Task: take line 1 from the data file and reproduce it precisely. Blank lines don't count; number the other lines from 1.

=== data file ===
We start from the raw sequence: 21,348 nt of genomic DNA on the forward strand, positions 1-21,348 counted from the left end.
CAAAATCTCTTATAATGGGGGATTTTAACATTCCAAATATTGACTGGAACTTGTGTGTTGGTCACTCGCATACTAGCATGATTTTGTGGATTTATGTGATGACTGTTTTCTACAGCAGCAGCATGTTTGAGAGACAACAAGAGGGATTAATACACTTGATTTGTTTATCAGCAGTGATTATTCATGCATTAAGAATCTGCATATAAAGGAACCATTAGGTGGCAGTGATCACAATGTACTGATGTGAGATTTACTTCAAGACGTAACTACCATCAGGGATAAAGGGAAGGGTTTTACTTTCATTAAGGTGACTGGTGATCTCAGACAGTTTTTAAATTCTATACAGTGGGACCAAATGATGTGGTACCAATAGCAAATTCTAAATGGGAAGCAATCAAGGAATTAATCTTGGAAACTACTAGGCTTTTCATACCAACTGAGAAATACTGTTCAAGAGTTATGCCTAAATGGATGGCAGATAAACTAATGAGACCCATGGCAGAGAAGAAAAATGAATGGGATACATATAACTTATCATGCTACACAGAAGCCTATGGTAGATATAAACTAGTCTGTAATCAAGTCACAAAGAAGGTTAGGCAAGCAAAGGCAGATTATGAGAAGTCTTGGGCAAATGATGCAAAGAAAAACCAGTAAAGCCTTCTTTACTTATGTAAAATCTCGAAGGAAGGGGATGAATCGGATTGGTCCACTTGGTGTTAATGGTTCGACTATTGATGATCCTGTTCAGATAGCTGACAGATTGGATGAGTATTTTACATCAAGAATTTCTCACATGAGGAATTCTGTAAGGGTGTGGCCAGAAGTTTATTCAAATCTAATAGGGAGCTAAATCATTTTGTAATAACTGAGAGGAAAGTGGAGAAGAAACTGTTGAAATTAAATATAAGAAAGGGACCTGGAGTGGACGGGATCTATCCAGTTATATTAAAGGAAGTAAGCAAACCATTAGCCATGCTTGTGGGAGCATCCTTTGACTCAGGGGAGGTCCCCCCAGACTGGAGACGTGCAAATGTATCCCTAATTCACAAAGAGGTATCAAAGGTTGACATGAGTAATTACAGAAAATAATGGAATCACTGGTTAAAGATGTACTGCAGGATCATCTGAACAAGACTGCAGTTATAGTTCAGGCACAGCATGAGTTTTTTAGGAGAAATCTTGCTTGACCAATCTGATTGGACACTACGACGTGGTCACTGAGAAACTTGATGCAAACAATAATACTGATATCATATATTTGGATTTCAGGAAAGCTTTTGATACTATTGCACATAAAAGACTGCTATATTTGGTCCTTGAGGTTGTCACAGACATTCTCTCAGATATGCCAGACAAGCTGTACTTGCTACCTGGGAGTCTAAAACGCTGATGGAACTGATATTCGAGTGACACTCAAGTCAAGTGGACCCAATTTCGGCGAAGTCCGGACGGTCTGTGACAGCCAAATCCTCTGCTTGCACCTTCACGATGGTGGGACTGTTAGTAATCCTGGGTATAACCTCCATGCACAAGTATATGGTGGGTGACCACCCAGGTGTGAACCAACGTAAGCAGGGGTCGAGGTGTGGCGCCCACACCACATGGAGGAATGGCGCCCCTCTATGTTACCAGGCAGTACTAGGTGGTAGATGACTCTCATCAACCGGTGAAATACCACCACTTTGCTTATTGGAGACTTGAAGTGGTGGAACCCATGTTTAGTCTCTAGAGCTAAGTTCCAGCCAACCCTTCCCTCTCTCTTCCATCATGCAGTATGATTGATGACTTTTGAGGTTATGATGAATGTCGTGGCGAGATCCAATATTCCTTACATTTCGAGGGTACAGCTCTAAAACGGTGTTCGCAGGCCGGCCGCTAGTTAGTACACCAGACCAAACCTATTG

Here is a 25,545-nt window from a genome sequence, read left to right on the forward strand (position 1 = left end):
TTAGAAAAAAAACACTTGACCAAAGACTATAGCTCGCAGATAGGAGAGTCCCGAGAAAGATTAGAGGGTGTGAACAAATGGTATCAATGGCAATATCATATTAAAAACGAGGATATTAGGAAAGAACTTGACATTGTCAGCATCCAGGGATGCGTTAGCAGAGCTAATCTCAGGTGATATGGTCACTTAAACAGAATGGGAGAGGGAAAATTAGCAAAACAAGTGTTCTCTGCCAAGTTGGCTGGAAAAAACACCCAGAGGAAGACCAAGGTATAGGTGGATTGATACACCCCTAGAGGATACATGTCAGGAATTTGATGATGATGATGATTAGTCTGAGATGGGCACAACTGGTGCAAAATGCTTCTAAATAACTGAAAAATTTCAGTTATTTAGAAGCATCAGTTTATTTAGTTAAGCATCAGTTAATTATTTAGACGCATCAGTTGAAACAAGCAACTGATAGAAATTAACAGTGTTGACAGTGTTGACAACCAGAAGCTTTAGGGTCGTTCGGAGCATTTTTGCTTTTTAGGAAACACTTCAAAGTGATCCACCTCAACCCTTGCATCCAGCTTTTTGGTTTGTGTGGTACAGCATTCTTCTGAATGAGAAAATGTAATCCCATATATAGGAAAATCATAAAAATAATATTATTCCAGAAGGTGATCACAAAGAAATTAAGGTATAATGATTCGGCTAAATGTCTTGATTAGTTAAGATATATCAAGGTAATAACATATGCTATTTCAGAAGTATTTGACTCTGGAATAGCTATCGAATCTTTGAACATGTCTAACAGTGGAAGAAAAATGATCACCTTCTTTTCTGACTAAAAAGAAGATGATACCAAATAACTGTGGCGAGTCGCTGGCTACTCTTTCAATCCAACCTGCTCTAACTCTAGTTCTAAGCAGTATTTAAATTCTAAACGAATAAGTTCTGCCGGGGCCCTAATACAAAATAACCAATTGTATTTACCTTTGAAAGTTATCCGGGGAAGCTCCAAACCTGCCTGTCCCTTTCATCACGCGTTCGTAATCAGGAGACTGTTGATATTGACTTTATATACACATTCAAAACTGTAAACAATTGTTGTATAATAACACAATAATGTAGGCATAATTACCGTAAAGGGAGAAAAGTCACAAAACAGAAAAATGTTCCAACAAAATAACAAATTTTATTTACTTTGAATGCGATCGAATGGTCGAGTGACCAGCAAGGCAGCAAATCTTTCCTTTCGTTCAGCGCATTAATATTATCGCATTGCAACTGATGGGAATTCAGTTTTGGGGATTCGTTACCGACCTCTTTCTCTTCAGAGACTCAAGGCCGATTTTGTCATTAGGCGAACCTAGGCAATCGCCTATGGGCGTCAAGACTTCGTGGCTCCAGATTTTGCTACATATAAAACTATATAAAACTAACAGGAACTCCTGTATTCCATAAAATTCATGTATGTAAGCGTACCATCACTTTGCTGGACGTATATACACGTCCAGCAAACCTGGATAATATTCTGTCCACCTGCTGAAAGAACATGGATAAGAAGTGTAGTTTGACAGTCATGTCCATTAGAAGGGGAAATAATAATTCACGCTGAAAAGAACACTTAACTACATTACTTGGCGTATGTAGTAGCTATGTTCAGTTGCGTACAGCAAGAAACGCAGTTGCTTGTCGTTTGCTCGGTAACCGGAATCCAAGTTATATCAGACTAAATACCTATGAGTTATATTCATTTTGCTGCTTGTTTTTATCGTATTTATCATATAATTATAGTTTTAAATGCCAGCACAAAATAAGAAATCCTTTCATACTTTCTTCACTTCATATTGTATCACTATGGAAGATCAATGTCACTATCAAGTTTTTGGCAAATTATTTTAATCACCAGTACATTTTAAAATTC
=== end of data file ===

We start from the raw sequence: 21,348 nt of genomic DNA on the forward strand, positions 1-21,348 counted from the left end.